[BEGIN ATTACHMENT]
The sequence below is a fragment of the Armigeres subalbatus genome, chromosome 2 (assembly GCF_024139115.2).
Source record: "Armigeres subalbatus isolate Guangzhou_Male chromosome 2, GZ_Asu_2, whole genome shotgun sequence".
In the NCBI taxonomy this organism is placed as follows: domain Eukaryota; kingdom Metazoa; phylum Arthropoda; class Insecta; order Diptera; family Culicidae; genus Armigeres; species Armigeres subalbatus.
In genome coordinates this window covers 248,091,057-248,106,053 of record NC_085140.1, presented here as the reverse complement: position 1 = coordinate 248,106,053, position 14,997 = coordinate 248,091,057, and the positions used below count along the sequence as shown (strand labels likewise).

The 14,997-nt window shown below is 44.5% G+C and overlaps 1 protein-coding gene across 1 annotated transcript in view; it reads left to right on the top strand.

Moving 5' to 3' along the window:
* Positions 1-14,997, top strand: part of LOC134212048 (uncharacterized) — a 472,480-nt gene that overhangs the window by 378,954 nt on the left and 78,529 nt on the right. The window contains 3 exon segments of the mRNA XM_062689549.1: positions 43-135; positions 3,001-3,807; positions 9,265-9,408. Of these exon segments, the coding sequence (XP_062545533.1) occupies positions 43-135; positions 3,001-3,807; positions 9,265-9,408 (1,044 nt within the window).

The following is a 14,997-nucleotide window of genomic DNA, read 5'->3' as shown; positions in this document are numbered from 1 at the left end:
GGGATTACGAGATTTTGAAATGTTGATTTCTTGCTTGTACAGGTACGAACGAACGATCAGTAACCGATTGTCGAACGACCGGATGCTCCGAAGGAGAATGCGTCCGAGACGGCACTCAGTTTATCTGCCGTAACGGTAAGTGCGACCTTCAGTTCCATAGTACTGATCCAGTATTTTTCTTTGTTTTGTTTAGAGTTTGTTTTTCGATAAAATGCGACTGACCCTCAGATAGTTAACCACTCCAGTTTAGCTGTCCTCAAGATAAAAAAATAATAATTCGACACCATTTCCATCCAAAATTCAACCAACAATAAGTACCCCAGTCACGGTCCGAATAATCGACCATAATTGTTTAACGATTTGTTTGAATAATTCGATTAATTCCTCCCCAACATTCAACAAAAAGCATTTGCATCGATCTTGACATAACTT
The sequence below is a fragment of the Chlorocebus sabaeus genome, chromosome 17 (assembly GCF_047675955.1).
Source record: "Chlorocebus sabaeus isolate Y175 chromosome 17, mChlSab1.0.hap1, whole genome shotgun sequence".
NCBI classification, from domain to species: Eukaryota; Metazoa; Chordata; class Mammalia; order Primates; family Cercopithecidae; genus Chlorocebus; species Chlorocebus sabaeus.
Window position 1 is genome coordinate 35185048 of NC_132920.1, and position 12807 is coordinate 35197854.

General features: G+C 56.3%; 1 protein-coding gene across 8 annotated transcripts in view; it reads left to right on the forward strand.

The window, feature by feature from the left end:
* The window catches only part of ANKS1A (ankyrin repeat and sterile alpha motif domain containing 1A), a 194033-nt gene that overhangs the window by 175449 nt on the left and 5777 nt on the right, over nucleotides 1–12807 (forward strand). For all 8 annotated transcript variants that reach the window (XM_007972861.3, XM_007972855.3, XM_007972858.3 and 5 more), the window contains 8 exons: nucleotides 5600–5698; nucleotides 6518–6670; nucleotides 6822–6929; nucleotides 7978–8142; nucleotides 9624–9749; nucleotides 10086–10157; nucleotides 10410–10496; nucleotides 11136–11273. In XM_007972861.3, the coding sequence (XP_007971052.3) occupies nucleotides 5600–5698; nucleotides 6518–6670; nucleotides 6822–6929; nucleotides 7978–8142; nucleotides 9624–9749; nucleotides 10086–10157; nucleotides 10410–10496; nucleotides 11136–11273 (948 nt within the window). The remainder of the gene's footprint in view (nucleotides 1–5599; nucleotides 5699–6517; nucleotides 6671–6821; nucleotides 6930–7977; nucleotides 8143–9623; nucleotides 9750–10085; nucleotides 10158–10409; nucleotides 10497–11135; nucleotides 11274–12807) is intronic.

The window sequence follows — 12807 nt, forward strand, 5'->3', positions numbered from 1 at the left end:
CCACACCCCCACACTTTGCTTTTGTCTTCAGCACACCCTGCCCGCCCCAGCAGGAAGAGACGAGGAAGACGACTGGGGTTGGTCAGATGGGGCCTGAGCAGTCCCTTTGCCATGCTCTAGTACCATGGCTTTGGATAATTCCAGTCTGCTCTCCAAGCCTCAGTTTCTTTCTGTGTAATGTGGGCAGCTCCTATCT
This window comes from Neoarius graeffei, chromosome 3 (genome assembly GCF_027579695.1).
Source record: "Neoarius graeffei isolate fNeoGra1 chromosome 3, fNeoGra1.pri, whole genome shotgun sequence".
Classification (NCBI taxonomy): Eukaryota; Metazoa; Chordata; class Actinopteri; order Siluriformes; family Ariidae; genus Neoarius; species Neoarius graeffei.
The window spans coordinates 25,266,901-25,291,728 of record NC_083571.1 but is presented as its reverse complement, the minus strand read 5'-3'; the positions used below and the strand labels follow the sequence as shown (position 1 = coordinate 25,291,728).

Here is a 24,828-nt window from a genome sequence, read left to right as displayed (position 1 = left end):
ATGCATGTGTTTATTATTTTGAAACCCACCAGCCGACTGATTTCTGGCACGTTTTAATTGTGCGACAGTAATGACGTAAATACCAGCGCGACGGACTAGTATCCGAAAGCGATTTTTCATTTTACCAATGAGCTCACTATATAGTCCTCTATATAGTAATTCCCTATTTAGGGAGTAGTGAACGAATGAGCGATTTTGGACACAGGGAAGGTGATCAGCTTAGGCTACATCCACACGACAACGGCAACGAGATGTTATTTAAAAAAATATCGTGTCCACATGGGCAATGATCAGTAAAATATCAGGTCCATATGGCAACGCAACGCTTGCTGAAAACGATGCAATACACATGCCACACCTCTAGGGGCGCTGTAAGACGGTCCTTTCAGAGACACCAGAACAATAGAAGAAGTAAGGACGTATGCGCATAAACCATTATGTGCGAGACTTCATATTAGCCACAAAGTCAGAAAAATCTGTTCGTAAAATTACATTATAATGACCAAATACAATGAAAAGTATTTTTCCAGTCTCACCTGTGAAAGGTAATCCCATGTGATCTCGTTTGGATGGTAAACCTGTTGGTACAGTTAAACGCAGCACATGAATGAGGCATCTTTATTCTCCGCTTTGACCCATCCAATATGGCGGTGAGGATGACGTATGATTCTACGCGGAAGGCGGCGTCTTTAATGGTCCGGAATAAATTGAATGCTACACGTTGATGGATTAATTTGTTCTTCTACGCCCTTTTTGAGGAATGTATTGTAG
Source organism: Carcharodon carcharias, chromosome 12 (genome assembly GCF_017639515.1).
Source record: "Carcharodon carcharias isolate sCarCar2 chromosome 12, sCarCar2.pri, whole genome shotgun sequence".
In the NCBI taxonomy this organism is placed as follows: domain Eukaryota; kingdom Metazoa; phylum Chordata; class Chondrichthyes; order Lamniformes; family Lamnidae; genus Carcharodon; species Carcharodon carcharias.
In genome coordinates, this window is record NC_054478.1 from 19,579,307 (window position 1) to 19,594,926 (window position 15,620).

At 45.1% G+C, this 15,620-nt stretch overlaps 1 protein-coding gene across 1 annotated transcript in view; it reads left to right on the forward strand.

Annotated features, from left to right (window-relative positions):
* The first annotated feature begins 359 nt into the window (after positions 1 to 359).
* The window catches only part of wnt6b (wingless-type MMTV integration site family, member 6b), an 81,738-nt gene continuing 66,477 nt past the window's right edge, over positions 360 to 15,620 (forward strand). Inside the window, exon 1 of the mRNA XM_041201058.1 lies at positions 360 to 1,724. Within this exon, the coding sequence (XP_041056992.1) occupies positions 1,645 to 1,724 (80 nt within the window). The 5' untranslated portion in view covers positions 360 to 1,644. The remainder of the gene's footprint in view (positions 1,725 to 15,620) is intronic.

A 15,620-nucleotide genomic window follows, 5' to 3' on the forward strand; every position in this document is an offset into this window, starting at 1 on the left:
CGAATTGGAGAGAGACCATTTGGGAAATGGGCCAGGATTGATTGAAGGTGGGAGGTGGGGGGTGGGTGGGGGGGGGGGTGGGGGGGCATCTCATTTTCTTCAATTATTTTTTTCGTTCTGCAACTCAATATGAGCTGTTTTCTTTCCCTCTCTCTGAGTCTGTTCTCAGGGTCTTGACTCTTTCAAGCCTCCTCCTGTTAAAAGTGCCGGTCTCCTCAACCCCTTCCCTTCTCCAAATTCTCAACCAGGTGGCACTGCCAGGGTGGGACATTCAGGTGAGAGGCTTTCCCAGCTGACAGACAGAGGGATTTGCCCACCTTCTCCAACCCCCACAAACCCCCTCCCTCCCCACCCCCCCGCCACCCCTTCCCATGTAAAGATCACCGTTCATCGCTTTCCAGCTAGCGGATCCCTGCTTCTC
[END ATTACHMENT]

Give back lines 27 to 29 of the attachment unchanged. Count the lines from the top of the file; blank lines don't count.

In the NCBI taxonomy this organism is placed as follows: domain Eukaryota; kingdom Metazoa; phylum Chordata; class Chondrichthyes; order Lamniformes; family Lamnidae; genus Carcharodon; species Carcharodon carcharias.
In genome coordinates, this window is record NC_054478.1 from 19,579,307 (window position 1) to 19,594,926 (window position 15,620).

At 45.1% G+C, this 15,620-nt stretch overlaps 1 protein-coding gene across 1 annotated transcript in view; it reads left to right on the forward strand.